While most people think of Champagne when they think of sparkling wines, many regions around the world (aside from merely the Champagne region of France) produce their own unique blends of sparkling wines. In fact, the discovery of the second fermentation process, which allowed for the development of bubbles in the wine, led to the creation of many notable sparkling wines, including the Spanish Cava.
A Brief History of Sparkling Wine
Although the French popularized sparkling wines, evidence suggests that the English were actually the first to invent this new type of wine. In fact, archeologists have found thick-walled casks, along with the residue of bubbling wine, suggesting that the English dabbled with the second fermentation process much earlier than the French.
However, once dom Pierre Perignon, a French monk, developed Champagne, sparkling wines started to captivate the world. Note that only sparkling wines made in the Champagne region of France can be called Champagne. All other types are referred to as ”sparkling wines from (the region in which they are made).”
Soon, many countries, including Spain, began to dabble in the Methode Champeniosse, the method of making sparkling wines, creating uniquely delicious blends.
Sparkling Wine from Spain
In 1872, Spain began producing its own distinct type of sparkling wine, known as Cava after the cool cellars in which the wine was made.
Josep Raventos Fajito (of the Cordorniu estate in Sant Sadurni d”Anoia) is credited as the first Spaniard to produce Spanish Cava. While many different regions of Spain manufacture Spanish sparkling wines today, Cava from Fodornio and Freixenet are still the highest quality, most sought after Spanish sparkling wines in modern times. To ensure that you are purchasing (or consuming) traditional Spanish Cava, take a look at the bottle”s cork: True Cava has a four-pointed star on top of the cork.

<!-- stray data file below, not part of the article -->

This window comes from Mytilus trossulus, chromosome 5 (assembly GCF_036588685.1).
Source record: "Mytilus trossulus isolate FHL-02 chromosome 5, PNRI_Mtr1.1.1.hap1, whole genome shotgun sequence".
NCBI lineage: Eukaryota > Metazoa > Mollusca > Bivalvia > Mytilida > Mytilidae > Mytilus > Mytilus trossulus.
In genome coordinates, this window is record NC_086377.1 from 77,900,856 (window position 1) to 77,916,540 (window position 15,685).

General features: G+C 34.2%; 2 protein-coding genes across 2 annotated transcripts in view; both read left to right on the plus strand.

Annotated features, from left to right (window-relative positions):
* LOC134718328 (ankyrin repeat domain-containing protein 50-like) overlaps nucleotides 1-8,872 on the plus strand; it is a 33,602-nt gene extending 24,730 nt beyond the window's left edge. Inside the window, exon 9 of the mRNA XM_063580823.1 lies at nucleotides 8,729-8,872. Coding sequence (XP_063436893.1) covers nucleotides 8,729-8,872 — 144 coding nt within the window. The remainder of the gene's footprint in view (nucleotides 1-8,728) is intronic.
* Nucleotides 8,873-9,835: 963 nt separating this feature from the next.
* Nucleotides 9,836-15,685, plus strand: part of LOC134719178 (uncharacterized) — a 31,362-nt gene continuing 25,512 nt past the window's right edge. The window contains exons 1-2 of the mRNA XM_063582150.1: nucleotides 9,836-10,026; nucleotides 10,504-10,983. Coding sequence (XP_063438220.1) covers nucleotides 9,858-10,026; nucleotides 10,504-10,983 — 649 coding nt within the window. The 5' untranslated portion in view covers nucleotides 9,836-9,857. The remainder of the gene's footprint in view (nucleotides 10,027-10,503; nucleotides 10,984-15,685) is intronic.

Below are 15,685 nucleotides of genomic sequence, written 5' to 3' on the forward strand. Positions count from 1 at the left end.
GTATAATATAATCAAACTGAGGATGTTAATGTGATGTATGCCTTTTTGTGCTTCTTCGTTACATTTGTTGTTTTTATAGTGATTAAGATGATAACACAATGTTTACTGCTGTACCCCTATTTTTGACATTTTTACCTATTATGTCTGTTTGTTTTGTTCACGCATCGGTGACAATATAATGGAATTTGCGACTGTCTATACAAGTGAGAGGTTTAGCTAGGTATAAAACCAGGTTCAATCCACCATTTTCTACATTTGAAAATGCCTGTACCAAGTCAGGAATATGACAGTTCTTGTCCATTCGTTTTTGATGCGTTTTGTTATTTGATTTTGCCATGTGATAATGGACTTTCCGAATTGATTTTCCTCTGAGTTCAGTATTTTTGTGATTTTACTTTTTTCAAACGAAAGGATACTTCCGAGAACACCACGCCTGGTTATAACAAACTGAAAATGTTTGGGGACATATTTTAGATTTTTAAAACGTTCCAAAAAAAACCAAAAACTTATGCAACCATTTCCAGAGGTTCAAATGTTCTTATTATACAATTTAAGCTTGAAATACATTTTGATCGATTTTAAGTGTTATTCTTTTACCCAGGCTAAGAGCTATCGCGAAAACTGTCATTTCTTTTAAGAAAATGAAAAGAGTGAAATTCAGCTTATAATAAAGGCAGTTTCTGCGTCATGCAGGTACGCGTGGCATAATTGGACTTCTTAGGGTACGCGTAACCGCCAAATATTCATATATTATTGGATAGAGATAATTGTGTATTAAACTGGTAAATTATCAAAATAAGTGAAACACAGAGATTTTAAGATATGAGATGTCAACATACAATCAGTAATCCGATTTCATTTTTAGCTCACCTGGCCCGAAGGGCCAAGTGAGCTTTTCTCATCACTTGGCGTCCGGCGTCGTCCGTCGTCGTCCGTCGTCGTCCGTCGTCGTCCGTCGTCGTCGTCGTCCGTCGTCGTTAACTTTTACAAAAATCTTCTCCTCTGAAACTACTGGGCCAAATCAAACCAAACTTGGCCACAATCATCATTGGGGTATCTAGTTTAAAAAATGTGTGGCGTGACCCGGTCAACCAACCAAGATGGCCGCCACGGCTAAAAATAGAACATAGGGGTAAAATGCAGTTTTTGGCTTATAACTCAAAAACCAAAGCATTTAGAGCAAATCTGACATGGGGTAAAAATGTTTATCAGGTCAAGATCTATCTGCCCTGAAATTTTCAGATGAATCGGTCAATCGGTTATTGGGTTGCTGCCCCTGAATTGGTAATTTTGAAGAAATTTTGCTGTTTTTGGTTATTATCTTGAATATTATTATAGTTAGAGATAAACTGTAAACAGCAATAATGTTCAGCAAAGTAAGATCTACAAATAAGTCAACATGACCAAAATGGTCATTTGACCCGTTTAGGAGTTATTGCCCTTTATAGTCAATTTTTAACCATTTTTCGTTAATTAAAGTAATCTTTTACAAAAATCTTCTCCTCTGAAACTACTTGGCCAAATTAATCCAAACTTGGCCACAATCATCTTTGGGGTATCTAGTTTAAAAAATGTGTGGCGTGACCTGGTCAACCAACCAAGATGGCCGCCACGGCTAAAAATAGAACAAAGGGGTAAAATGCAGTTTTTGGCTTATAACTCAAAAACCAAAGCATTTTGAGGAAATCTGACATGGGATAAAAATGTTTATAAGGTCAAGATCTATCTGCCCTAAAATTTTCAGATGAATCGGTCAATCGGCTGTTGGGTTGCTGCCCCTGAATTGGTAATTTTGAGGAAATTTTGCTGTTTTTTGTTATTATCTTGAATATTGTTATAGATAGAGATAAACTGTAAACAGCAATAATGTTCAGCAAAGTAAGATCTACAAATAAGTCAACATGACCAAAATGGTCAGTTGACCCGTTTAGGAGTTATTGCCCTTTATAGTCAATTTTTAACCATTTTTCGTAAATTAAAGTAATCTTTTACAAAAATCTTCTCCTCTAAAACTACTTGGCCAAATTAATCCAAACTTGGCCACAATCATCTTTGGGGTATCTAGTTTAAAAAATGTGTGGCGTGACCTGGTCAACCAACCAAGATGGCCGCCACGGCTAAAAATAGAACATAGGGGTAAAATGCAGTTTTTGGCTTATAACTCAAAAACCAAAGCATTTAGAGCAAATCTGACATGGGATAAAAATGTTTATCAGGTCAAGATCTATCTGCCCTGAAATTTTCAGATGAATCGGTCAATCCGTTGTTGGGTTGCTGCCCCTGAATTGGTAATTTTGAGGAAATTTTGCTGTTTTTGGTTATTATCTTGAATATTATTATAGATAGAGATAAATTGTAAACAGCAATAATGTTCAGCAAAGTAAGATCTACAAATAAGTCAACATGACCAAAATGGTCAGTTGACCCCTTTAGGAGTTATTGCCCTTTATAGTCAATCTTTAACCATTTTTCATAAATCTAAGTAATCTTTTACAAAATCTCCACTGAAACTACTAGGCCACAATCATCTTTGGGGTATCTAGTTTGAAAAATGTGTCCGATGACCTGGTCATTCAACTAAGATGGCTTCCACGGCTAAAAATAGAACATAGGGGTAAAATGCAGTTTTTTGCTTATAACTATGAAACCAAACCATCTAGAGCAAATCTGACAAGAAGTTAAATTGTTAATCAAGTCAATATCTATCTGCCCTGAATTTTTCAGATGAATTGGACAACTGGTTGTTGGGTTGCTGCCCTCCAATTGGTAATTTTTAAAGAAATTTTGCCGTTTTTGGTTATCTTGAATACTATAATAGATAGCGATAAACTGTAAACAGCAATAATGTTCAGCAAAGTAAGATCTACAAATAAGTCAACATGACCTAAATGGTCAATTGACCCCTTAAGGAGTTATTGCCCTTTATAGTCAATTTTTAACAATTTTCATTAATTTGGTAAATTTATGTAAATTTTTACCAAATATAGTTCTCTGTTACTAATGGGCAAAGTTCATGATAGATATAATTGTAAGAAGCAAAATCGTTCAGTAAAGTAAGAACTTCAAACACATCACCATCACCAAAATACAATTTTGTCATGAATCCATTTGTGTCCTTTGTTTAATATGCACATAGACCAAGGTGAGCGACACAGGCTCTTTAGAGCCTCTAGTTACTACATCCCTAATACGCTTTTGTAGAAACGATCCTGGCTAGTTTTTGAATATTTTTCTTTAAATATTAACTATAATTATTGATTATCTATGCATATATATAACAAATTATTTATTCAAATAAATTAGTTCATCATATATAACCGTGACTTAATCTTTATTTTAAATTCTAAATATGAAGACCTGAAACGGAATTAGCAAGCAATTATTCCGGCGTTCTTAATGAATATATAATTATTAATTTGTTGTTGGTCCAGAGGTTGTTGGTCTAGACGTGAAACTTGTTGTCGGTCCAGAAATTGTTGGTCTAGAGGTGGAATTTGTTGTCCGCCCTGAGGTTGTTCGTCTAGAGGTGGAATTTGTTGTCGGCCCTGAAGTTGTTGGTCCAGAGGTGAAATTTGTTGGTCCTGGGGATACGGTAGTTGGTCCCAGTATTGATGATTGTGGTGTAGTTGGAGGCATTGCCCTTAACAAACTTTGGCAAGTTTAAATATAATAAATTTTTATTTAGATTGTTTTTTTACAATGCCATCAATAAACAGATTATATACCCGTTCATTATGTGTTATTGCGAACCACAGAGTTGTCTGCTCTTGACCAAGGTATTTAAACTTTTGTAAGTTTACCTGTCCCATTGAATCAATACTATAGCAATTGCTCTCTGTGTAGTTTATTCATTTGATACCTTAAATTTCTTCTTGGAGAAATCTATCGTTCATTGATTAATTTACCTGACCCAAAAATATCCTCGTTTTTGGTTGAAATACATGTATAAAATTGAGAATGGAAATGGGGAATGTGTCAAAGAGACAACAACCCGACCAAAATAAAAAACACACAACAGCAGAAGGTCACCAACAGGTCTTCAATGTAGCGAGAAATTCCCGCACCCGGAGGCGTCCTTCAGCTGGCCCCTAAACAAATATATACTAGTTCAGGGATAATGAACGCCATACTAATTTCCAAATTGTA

Today, Spain produces about 200 million bottles of Spanish Cava each year for both export and domestic use.
Making Spanish Cava
Here is an outline of the complex process associated with making Spanish Cava:
- Three types of grapes (Xarello, Macbeo and Parellada) are blended and fermented to produce a fine white wine. At this point, the wine is bottled.
- Before placing a cork in the bottle, the licor de tirajo, a mixture of yeast and sugars, is added to the blend. The addition of this yeast mixture will cause the secondary fermentation.
- A temporary stopper is placed in the bottle, and the bottles are stored in a cool cellar.
- The bottled wines that now contain more yeasts now undergo a second fermentation process, as the yeasts convert the wines” sugars into carbon dioxide. Bottles are kept in these cool cellars (traditional cavas) that range in temperature between 55